The Blues’ backward steps prepared them for forward thinking

Vladimir Tarasenko scored twice and the St. Louis Blues are one win away from the next round after a win in Game 4 against the Chicago Blackhawks.

ST. LOUIS — It’s become a stock question over the years: “What are you going to say to your players before the big game, coach?”

I’ve got news for you. They never tell you the truth.

There are platitudes like “playing the game the right way,” “gap control,” and “taking it one shift at a time.” But to get to the real words that will resonate in the St. Louis Blues dressing room over the next 24 hours, let’s go back a few years.

Back to 2013 when the Blues, after having lost in Round 2 to the Stanley Cup champion Los Angeles Kings the year before, dropped their Round 1 series to L.A. a year later. They were absolutely devastated that day in the room; their program built to move ahead had taken a huge step back.

I was in the visitor’s room at the Staples Center that day and asked Ken Hitchcock what message he would leave with his team to chew on for another long summer in St. Louis. By then, there was no point in telling any fibs.

“What I’m going to tell them is, it’s not good enough,” he said that day. “If you want to be a champion, it’s not good enough. You can’t allow the goalie to outwork you. If you want to be a champion, you’ve got to find a way.

“You get opportunities … you can’t miss those opportunities,” he continued. “I hope our players, when they pause and reflect on this, that they’re really, really pissed off. We brought everything to the beach, and didn’t get it into the water.”

The Blues have been to the beach so many times since their last visit to the Stanley Cup back in 1970 — ironically, the last time the National Hockey League playoffs took place without a Canadian team — and never come away with anything but a sunburn. The Blues once made the playoffs for 25 consecutive seasons, yet went as far as the Conference Final only twice.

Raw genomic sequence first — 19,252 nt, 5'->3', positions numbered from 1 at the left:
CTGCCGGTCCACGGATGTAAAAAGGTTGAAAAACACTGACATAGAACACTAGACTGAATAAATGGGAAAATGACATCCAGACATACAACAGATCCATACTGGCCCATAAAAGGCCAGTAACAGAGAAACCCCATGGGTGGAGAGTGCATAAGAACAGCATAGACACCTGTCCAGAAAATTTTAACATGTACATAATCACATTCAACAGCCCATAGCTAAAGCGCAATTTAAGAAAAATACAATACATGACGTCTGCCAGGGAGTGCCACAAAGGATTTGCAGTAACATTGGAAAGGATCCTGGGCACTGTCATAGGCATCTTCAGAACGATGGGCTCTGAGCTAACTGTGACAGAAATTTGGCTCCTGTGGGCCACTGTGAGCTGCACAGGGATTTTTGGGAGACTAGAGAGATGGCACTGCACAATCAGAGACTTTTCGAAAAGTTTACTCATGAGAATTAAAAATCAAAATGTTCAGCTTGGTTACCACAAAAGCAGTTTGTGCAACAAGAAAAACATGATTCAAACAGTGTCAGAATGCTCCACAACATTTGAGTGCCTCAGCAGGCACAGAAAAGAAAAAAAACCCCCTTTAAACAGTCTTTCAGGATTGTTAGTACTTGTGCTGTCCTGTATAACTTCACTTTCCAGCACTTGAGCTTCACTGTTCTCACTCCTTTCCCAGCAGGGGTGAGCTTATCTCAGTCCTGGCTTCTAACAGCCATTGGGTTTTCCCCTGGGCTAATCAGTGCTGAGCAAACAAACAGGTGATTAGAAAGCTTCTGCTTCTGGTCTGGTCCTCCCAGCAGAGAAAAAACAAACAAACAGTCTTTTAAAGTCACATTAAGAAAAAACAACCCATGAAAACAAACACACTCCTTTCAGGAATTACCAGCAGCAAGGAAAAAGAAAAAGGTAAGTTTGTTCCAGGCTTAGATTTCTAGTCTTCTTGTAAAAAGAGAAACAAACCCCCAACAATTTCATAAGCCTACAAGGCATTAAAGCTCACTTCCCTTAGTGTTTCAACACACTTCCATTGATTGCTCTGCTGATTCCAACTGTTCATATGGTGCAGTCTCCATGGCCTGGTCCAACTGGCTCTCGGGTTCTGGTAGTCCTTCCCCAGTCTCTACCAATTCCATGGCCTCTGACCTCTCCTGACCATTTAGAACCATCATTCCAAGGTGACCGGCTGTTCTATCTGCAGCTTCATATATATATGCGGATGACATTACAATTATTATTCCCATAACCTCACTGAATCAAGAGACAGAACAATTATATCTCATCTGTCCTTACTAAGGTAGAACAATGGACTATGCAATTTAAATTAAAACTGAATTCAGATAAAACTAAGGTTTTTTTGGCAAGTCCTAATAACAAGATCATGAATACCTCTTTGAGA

In 1986, when they emerged from the Norris Division, the Calgary Flames awaited. In 2001, they were a speed bump on Colorado’s Cup tour. Since Hitchcock’s arrival in 2011, it’s been a mix of Los Angeles and Chicago, with a Minnesota upset last spring thrown in.

Today the Blues lead the defending Stanley Cup champion Blackhawks three games to one, and are on the verge of scratching an itch that has been perturbing this Original 12 town for a long time. And you should believe them when they say they’re not getting too excited quite yet.

“I think we’ve smartened up to falling into those traps in previous years of thinking we’ve accomplished something before we’ve accomplished anything,” captain David Backes said on Wednesday. “In order to win a series, you’ve got to win four games. We’ve only won three, so we’ve got a tall task still ahead of us.”

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This is a team with a history of disappointment, in a town that couldn’t win in the Plager years, the Federko years, the Sutter years, the Gilmour years or the Hull, Oates and Cujo years. And they might not win it all this spring — but knocking off those smug, successful Blackhawks would go a long ways for hockey fans that sport the Blue Note.

“I’ve been here five years,” Hitchcock began. “The Minnesota series [in ’15] was a strange series because we walked into a team that was on top of their game and they had a goalie who was lights-out. They were a hot team. [Prior to that] we lost to Cup champions. We weren’t good enough.”

Nobody knows when he doesn’t have enough horse to win like the jockey. Hitchcock went to the whip but he knew his team didn’t have the chops to compete with the Kings and Hawks.

“We gave everything we had,” he said. “I’ve never seen a team pour everything into that series we had in L.A. [in ‘13], and that series against Chicago [in ’14]…

“I left the L.A. and Chicago series’ feeling like, ‘Man, we just max’ed out, and it wasn’t good enough.’ Yes, it was in overtime, or it was a close game. But it wasn’t good enough. Now, we feel like we’re a real team.”

These Blues are deeper than the Blackhawks on both forward and defence, and thus far are getting better goaltending from Brian Elliott than the Blackhawks are from Corey Crawford. Patrick Kane was in alone twice in Game 4 and didn’t score. Alex Steen was in alone once and did.

Kane and Artemi Panarin have one goal between them in this series. Vladimir Tarasenko has three, with one called back on a close offside review.

St. Louis has learned how to win by losing, and surely, they’ve learned a lot over the years. The Hawks are depleted, vulnerable and perhaps ready to enjoy an extended summer.

The time is now for these Blues. Time to deliver.

Finally.

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